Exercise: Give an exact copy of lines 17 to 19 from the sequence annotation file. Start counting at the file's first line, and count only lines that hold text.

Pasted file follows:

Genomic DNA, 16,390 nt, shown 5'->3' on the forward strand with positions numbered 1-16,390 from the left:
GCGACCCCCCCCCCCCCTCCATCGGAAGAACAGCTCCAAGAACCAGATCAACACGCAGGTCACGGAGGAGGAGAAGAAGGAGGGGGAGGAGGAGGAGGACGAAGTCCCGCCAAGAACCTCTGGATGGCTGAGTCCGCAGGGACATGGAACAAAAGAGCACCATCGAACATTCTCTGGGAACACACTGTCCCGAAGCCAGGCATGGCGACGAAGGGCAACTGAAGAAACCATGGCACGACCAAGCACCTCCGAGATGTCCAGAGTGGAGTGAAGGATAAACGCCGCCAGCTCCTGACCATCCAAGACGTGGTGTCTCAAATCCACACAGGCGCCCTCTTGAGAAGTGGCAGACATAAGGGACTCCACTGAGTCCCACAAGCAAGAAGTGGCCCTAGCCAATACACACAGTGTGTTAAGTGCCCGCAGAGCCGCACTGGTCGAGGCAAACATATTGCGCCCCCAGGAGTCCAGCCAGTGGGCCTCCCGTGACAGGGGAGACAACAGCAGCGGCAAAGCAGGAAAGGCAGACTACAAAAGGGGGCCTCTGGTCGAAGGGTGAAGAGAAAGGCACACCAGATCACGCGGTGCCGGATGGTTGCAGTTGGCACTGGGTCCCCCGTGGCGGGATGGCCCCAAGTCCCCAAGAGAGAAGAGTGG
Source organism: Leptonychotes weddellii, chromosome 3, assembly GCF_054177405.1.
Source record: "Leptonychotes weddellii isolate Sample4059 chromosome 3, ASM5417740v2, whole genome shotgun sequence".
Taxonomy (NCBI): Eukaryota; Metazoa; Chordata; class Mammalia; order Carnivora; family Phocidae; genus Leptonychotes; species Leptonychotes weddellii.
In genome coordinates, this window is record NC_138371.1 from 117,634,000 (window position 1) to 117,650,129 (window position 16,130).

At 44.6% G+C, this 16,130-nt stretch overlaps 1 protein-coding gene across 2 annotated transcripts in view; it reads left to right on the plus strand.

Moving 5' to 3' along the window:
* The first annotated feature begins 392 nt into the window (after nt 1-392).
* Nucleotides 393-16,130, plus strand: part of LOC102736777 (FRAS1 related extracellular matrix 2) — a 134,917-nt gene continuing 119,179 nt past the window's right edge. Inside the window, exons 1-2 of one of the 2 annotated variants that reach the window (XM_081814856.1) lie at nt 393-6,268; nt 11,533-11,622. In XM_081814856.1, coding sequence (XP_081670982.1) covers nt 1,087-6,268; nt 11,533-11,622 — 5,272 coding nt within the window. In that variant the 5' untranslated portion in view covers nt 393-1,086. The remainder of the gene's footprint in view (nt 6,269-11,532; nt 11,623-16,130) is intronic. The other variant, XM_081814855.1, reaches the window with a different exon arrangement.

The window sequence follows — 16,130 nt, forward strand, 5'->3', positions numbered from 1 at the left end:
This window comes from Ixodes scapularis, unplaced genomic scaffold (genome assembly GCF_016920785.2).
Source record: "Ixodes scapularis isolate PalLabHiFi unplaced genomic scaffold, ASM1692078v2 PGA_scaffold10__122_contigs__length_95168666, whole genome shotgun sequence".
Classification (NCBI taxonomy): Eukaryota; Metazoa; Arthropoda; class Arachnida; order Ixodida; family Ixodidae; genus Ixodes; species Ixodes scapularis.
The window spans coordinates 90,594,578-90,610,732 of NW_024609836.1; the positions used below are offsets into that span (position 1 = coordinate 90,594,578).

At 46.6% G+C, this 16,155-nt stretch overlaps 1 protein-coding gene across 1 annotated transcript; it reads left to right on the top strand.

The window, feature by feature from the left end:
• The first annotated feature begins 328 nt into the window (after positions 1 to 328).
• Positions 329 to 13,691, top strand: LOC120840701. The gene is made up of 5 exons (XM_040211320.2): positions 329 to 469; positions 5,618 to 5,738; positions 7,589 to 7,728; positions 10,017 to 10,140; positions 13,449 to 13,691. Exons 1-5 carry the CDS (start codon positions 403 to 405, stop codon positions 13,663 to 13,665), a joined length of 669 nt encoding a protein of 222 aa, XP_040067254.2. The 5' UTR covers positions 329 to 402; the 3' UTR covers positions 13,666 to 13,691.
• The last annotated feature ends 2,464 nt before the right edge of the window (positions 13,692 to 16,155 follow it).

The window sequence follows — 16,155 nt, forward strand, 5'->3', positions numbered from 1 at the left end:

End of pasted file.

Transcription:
The window, feature by feature from the left end:
• The first annotated feature begins 328 nt into the window (after positions 1 to 328).
• Positions 329 to 13,691, top strand: LOC120840701. The gene is made up of 5 exons (XM_040211320.2): positions 329 to 469; positions 5,618 to 5,738; positions 7,589 to 7,728; positions 10,017 to 10,140; positions 13,449 to 13,691. Exons 1-5 carry the CDS (start codon positions 403 to 405, stop codon positions 13,663 to 13,665), a joined length of 669 nt encoding a protein of 222 aa, XP_040067254.2. The 5' UTR covers positions 329 to 402; the 3' UTR covers positions 13,666 to 13,691.